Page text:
Iomega designed the RRD drives to challenge tape drives in the SMB and workgroup backup space.
Iomega Corp. has announced that its first products using RRD technology will challenge tape drives for backup applications beginning in 2004.
On Thursday, Iomega said its first Removable Rigid Disk (RRD) drives will be branded as the Iomega REV and will feature 35GB of native storage capacity, or 90GB compressed. The drives will cost less than $400 when they launch in March 2004, the company said, and cartridges will be priced at about $49 apiece. The final pricing of both, however, will be announced at launch.
Iomega also said it will team up with German manufacturer BDT GmbH & Co. K.G., a manufacturer of auto-loader systems that store and retrieve archival media using robotic systems. The two companies will develop tape replacement autoloader products using the new RRD technology. The duo plans products ranging from 280GB, 5.25-inch single drive products through multi-drive 4U configurations supporting over 4TB of storage, said officials.
Iomega designed the RRD drives to challenge tape drives in the SMB and workgroup backup space, where the company says smaller tape drives have been used to back up corporate data. In addition, the RRD technology could be used for medical imaging and video archiving, where desktop users need access to large amounts of stored data.
"Basically, tape is the thing everybody loves to hate," said Lake Price, a product manager for Iomegas REV line. "Even though its not talked about, a lot of businesses, from single person businesses up through the enterprise, use it as a backup solution."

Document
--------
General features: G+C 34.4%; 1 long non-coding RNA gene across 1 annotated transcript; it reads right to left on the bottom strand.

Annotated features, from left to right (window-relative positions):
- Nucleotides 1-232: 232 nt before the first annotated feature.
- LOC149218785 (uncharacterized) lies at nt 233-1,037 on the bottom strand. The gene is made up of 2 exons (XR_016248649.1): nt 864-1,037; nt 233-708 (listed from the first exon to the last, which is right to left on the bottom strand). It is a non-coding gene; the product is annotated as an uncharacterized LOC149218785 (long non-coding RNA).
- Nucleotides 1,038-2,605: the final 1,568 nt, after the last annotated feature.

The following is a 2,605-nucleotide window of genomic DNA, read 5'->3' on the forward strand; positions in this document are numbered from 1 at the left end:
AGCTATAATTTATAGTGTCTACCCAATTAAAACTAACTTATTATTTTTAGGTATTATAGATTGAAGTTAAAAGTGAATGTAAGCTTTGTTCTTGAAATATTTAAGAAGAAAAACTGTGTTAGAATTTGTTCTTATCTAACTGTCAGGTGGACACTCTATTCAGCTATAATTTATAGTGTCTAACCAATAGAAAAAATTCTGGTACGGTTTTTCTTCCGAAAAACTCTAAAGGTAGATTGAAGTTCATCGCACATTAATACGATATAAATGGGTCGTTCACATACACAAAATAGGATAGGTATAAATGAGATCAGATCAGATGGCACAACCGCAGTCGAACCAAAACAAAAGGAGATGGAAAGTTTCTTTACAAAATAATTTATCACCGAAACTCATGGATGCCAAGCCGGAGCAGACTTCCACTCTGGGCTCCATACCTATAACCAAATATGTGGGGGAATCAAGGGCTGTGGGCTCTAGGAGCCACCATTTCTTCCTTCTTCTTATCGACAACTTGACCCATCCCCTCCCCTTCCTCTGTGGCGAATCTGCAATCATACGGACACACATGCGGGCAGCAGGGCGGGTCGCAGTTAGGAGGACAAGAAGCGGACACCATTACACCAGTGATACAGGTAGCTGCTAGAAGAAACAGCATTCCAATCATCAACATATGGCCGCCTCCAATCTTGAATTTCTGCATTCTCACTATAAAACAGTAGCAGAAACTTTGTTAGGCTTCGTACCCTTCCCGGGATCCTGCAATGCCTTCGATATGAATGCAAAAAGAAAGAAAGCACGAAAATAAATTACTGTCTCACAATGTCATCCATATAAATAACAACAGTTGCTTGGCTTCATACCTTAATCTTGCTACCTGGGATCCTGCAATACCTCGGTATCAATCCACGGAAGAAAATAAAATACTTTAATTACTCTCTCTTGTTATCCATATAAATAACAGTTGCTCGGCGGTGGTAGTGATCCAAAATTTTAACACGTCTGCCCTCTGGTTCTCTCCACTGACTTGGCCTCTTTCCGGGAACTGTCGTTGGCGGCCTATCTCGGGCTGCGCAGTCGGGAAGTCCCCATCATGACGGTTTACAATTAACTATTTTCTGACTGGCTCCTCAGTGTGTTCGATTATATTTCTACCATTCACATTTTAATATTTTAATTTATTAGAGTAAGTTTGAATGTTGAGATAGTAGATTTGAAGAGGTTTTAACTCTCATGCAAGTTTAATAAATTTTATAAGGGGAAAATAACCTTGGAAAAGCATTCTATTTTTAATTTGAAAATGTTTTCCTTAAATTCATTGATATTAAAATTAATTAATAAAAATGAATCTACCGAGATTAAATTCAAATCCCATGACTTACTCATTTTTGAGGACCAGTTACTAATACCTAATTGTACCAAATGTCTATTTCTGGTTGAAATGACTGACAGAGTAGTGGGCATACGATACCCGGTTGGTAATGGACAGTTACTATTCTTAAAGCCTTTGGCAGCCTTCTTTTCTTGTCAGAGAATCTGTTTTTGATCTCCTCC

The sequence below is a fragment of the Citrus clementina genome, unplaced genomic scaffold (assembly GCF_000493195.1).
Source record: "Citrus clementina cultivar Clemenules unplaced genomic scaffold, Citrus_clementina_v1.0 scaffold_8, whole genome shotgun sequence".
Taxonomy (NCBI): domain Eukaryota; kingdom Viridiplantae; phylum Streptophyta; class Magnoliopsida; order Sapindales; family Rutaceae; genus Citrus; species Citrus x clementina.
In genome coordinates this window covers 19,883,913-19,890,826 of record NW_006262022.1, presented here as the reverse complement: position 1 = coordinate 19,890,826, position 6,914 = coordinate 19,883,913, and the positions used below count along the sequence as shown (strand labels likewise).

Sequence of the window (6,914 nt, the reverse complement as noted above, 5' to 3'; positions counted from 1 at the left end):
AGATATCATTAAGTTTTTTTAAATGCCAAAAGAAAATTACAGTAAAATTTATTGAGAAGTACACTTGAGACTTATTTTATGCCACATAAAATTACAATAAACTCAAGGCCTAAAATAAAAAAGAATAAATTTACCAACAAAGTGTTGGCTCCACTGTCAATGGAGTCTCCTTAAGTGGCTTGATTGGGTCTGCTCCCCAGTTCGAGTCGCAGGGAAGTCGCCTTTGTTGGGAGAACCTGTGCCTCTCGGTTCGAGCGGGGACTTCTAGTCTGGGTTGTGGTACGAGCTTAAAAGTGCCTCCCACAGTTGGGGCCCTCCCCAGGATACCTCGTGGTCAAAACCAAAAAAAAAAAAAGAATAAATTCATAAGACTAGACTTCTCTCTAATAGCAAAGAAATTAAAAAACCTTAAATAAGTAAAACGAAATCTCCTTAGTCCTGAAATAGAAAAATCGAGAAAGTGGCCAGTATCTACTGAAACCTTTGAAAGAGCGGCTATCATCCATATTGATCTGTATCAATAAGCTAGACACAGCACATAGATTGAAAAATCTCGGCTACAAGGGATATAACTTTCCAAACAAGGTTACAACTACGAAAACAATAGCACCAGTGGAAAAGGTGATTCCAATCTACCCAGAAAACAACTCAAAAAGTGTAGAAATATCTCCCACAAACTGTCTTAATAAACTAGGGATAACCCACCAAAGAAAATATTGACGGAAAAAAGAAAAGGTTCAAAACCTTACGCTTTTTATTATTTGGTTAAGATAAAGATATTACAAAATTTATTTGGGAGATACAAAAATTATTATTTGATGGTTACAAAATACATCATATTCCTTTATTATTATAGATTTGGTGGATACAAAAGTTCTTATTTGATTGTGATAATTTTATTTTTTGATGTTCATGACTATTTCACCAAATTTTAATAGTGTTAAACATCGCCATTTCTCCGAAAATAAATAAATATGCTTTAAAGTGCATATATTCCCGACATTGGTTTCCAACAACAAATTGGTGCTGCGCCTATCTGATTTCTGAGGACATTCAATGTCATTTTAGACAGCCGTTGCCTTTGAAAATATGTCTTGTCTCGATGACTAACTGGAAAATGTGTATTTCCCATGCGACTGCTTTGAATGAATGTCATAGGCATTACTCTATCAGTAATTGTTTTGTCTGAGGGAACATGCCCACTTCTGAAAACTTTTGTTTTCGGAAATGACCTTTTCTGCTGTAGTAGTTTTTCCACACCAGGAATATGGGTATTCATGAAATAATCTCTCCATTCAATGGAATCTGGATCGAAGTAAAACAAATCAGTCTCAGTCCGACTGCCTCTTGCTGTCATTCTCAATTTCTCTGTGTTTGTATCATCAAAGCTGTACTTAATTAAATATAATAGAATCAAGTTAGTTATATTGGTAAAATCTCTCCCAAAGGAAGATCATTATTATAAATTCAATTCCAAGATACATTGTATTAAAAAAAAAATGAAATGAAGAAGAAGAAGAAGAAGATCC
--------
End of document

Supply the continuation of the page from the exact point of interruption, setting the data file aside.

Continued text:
Iomegas RRD technology uses sealed cartridges, holding a 2.5-inch disk as well as a motor. Each 3.5-inch drive houses the read-write heads, protected by an airlock and filtration system to avoid contamination. The drive maintains data integrity through two-stage error-checking and periodic disk self-cleaning.
Iomega will have to convince IT managers to adopt a new platform, however, rather than their tried-and-true tape drives. Iomegas Price argued that the the companys new technology is inherently more reliable, as well as faster and cheaper. "We use standard hard drive technology in product, with some proprietary technology," he said. "We wrap that with our own (intellectual property) to bring the removeability aspect to you. Its very standard and ultimately more reliable than fragile tape media. Its also built to be more durable than tape is."
The drives will transfer data at a maximum rate of approximately 22MBps, Iomega said, or about three times faster than DDS tape. Iomegas RRD can also access random bits of data; tape must be read and written serially.
Japans Fuji Photo Film Co. Ltd. will manufacture the RRD cartridges, Iomega spokesman Chris Romoser said, and so far is the sole supplier. Fuji has worked with Iomega before, manufacturing the cartridges used by Iomegas Zip line.
In other Iomega news, the company announced an external hard drive that serves as a personal NAS drive. The Iomega Network Hard Drive, available in both 120GB and 250GB models, features both a 10/100-Mb Ethernet connection as well as a USB 2.0 port. The drives include a copy of Norton Ghost as well as Iomegas own backup utility.
The Iomega Network Hard Drive will be available in late December 2003, the company said. Estimated U.S. retail pricing is expected to be $299 for the 120GB model and $429 for the 250GB version.